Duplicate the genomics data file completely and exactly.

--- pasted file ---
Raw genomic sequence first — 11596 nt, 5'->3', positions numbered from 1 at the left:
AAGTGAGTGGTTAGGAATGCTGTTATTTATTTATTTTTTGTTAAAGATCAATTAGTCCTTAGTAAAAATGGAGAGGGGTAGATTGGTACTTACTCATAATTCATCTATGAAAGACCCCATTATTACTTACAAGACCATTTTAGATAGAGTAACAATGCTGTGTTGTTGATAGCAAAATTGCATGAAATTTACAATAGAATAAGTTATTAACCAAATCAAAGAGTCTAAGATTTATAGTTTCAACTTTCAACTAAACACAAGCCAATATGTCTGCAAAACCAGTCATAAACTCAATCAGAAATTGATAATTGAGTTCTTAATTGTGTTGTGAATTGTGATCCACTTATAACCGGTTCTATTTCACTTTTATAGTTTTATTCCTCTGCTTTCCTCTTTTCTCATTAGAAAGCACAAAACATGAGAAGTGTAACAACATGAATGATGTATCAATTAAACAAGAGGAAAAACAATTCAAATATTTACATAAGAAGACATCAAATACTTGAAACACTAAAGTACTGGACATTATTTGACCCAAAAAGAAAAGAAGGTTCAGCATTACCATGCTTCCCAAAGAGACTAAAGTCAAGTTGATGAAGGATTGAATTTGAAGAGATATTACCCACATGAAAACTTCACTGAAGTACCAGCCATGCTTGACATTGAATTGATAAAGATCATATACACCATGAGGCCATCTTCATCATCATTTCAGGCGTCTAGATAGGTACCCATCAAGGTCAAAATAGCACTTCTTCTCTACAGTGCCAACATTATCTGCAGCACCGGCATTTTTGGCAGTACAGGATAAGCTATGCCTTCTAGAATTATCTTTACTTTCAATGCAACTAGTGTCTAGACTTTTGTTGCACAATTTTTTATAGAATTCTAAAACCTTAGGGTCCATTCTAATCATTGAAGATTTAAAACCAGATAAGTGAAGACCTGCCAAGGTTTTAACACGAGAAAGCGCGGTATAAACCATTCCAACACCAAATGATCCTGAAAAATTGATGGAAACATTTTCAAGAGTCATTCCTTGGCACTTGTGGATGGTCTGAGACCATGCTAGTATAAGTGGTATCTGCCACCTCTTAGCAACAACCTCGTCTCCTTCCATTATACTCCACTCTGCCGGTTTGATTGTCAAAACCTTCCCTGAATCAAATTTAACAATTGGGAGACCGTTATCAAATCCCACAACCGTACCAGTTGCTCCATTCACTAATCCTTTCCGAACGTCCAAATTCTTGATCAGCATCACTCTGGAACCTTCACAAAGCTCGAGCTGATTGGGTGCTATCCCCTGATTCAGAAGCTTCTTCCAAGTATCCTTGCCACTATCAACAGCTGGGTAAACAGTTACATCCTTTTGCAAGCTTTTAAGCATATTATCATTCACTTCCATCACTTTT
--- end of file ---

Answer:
Raw genomic sequence first — 11596 nt, 5'->3', positions numbered from 1 at the left:
AAGTGAGTGGTTAGGAATGCTGTTATTTATTTATTTTTTGTTAAAGATCAATTAGTCCTTAGTAAAAATGGAGAGGGGTAGATTGGTACTTACTCATAATTCATCTATGAAAGACCCCATTATTACTTACAAGACCATTTTAGATAGAGTAACAATGCTGTGTTGTTGATAGCAAAATTGCATGAAATTTACAATAGAATAAGTTATTAACCAAATCAAAGAGTCTAAGATTTATAGTTTCAACTTTCAACTAAACACAAGCCAATATGTCTGCAAAACCAGTCATAAACTCAATCAGAAATTGATAATTGAGTTCTTAATTGTGTTGTGAATTGTGATCCACTTATAACCGGTTCTATTTCACTTTTATAGTTTTATTCCTCTGCTTTCCTCTTTTCTCATTAGAAAGCACAAAACATGAGAAGTGTAACAACATGAATGATGTATCAATTAAACAAGAGGAAAAACAATTCAAATATTTACATAAGAAGACATCAAATACTTGAAACACTAAAGTACTGGACATTATTTGACCCAAAAAGAAAAGAAGGTTCAGCATTACCATGCTTCCCAAAGAGACTAAAGTCAAGTTGATGAAGGATTGAATTTGAAGAGATATTACCCACATGAAAACTTCACTGAAGTACCAGCCATGCTTGACATTGAATTGATAAAGATCATATACACCATGAGGCCATCTTCATCATCATTTCAGGCGTCTAGATAGGTACCCATCAAGGTCAAAATAGCACTTCTTCTCTACAGTGCCAACATTATCTGCAGCACCGGCATTTTTGGCAGTACAGGATAAGCTATGCCTTCTAGAATTATCTTTACTTTCAATGCAACTAGTGTCTAGACTTTTGTTGCACAATTTTTTATAGAATTCTAAAACCTTAGGGTCCATTCTAATCATTGAAGATTTAAAACCAGATAAGTGAAGACCTGCCAAGGTTTTAACACGAGAAAGCGCGGTATAAACCATTCCAACACCAAATGATCCTGAAAAATTGATGGAAACATTTTCAAGAGTCATTCCTTGGCACTTGTGGATGGTCTGAGACCATGCTAGTATAAGTGGTATCTGCCACCTCTTAGCAACAACCTCGTCTCCTTCCATTATACTCCACTCTGCCGGTTTGATTGTCAAAACCTTCCCTGAATCAAATTTAACAATTGGGAGACCGTTATCAAATCCCACAACCGTACCAGTTGCTCCATTCACTAATCCTTTCCGAACGTCCAAATTCTTGATCAGCATCACTCTGGAACCTTCACAAAGCTCGAGCTGATTGGGTGCTATCCCCTGATTCAGAAGCTTCTTCCAAGTATCCTTGCCACTATCAACAGCTGGGTAAACAGTTACATCCTTTTGCAAGCTTTTAAGCATATTATCATTCACTTCCATCACTTTT